“How many photographs did you take of that particular subject?” It’s a question I ask my students so often, and frequently the answer is – ‘Just the one’.
When you have a subject in front of you – explore it! Take pictures.
Look at your chosen subject from different angles, move closer, move back. Adjust your framing and composition until you are totally satisfied that you have captured exactly what it was that caught your eye. Take pictures of each different angle. Take lots of photographs!
If you are photographing people, don’t just point the camera nervously and press the button furtively as if you are some sort of criminal. Take pictures. Explore your subject. You have a right to take pictures of people in public places.
I spotted this man fishing on the quayside late in the afternoon in Menorca. The golden light was lovely with the sun low in the sky. The first thing I spotted was the light on the man’s straw hat.
He was looking down as he put new bait on his hook, and as I was standing above him up some steps, he did not notice me at first. I took several photographs before he looked up and spotted me.
With new bait on his fish hook, he turned back to the water and started fishing again. I simply walked into a new position where I could shoot straight into the low sun – backlight – and I had a completely new angle and a fresh approach to the subject.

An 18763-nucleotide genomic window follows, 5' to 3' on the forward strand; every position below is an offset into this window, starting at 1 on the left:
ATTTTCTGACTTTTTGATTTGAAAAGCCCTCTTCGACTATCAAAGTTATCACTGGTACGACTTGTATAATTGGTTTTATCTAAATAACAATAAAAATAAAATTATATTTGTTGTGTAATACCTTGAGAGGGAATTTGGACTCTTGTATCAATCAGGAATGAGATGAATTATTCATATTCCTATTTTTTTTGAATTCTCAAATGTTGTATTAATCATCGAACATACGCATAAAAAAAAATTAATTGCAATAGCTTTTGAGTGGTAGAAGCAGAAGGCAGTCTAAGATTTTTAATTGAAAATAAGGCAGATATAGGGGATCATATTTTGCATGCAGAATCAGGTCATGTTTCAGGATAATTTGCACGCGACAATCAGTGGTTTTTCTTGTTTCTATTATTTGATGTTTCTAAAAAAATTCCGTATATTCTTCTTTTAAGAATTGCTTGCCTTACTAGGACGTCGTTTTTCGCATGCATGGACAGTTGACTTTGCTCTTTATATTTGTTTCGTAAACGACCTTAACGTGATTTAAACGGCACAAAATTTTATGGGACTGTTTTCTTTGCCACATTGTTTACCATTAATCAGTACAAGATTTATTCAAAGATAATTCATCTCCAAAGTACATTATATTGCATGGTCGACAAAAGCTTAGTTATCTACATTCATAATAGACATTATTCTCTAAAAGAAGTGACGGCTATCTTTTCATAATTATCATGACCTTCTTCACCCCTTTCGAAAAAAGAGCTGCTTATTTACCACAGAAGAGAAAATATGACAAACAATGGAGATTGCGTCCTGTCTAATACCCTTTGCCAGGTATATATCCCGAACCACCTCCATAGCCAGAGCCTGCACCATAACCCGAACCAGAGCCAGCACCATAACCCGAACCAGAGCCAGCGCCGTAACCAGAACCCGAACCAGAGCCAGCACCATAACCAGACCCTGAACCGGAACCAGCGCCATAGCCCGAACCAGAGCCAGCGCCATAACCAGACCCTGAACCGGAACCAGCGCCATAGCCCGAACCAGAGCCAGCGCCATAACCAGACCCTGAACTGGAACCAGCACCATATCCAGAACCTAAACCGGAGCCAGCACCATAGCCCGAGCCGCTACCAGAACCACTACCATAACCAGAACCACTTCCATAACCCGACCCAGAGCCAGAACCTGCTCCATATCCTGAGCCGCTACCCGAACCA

Even then I could make adjustments to the composition by re-positioning myself – moving to the left and to the right.
First I tried dividing the composition with the reflected light on the right of the picture and the fisherman on the left of the picture. Then I moved to place the silhouette of the fisherman directly in the highlights of the sun reflected on the water.
This worked quite well but I did not much like the way the glaring highlights on the water degraded the outline of the man’s hat and face
By the time I had finished, I could walk away knowing that I had done all I could to get the most from the situation. I had a set of a dozen different photographs.
And that is the key – never leave a picture-making situation until you know you will get nothing more from it. It is wonderfully satisfying to be able to walk away with the knowledge that you have done all you can – that you have done your best.
When you come on a Photography Course with Philip Dunn, you will learn many professional secrets that will help you create great photographs.
Philip Dunn’s Photography Holidays cover the basis of Travel Photography which includes coaching in photographing people and street photography. For many years Philip was the travel photographer for The Sunday Times.